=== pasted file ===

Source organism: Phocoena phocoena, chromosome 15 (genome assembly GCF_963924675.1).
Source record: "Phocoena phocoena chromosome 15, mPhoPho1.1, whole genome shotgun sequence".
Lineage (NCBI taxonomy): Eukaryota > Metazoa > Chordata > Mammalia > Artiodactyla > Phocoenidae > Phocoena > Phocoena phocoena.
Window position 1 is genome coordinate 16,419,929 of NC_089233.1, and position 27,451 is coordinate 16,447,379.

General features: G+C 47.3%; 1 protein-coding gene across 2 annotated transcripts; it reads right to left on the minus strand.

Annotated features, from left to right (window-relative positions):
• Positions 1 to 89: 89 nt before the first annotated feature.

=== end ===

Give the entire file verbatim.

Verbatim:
Source organism: Phocoena phocoena, chromosome 15 (genome assembly GCF_963924675.1).
Source record: "Phocoena phocoena chromosome 15, mPhoPho1.1, whole genome shotgun sequence".
Lineage (NCBI taxonomy): Eukaryota > Metazoa > Chordata > Mammalia > Artiodactyla > Phocoenidae > Phocoena > Phocoena phocoena.
Window position 1 is genome coordinate 16,419,929 of NC_089233.1, and position 27,451 is coordinate 16,447,379.

General features: G+C 47.3%; 1 protein-coding gene across 2 annotated transcripts; it reads right to left on the minus strand.

Annotated features, from left to right (window-relative positions):
• Positions 1 to 89: 89 nt before the first annotated feature.